- 26 February 2021
On 6 April 2020, the law relating to employment contracts changed. It now requires further information to be included in employment contracts and for this to be given to all employees AND workers no later than day one of work.
If your employment contracts have not been updated for a while, you may be falling foul of these requirements. This does not give workers a standalone claim but they may be entitled to up to 4 weeks’ pay for breaches of these requirements if brought as part of another claim.
A summary of the new requirements is:
- The right to a written statement has been extended to all employees AND all workers regardless of length of service
- The following additional information must be provided:
- Any terms and conditions relating to the days of the week the worker is required to work, whether or not such hours or days may be variable and how variation is to be determined.
- Any terms and conditions relating to paid leave, including any relevant statutory leave.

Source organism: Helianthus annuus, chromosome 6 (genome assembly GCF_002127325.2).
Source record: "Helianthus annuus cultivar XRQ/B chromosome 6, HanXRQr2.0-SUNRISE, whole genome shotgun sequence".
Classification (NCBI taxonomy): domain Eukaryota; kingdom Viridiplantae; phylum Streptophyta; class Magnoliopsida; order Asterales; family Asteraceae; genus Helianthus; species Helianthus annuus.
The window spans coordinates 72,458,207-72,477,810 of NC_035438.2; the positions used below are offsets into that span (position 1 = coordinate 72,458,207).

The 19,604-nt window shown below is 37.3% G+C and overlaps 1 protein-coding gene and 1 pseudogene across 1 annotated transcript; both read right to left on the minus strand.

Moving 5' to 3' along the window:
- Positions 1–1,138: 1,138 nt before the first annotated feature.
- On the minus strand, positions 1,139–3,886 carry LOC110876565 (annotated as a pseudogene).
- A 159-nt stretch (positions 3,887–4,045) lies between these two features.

- Any terms and conditions relating to any other benefits.
- Details of any probationary period.
- Details of any training entitlement provided by the employer, including whether any part of that training entitlement is mandatory.
- Particulars of any other training which the employer requires the worker to complete for which the employer will not pay.
- The majority of information must now be provided in a single statement and on (or before) the worker’s first day at work.
If your employment contracts have not been updated for a while, you may be falling foul of these requirements.
If you need help getting your employment contracts up to date with the law get in touch with one of our employment lawyers today. We can help review and revise your contracts.
This information is for guidance purposes only and should not be regarded as a substitute for taking legal advice. Please refer to the full General Notices on our website.
About this article
SubjectAre your employment contracts up to date and legally compliant?
Published26 February 2021
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